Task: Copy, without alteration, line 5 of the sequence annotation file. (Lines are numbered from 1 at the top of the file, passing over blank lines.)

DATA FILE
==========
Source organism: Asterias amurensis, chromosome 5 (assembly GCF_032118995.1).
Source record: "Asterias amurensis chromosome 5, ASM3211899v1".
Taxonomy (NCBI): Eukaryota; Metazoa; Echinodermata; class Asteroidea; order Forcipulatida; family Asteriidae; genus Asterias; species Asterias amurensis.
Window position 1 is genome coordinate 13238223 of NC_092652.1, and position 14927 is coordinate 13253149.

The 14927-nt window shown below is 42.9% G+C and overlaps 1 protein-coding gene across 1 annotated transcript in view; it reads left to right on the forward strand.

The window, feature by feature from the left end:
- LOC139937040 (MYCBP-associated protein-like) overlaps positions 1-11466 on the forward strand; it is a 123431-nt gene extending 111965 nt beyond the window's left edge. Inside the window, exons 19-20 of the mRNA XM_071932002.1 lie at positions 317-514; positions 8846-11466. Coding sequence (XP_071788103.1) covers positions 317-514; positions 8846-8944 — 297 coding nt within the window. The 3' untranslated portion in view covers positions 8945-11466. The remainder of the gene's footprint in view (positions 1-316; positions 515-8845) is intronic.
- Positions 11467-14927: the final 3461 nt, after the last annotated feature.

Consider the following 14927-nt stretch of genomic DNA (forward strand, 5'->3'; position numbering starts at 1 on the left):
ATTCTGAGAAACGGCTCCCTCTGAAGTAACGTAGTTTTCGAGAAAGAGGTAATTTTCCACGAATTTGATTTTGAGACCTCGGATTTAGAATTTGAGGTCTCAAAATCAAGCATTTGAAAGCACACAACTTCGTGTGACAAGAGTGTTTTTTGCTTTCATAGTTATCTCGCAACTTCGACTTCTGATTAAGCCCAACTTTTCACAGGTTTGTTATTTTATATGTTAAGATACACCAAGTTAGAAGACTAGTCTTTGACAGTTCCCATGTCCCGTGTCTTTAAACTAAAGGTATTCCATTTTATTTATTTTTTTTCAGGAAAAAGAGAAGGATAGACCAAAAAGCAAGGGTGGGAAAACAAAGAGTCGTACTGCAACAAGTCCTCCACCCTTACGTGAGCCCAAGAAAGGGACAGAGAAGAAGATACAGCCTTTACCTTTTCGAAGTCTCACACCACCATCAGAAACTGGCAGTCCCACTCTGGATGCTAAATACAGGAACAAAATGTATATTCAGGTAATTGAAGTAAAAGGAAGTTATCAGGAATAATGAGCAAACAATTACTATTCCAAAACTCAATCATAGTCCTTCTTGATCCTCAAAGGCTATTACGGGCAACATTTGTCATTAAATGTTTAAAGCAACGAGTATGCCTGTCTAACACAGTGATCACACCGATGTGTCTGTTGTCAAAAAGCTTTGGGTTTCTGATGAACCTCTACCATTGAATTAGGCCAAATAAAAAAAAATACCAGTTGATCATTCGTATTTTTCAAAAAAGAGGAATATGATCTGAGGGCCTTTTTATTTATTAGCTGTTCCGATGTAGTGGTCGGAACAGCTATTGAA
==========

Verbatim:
The 14927-nt window shown below is 42.9% G+C and overlaps 1 protein-coding gene across 1 annotated transcript in view; it reads left to right on the forward strand.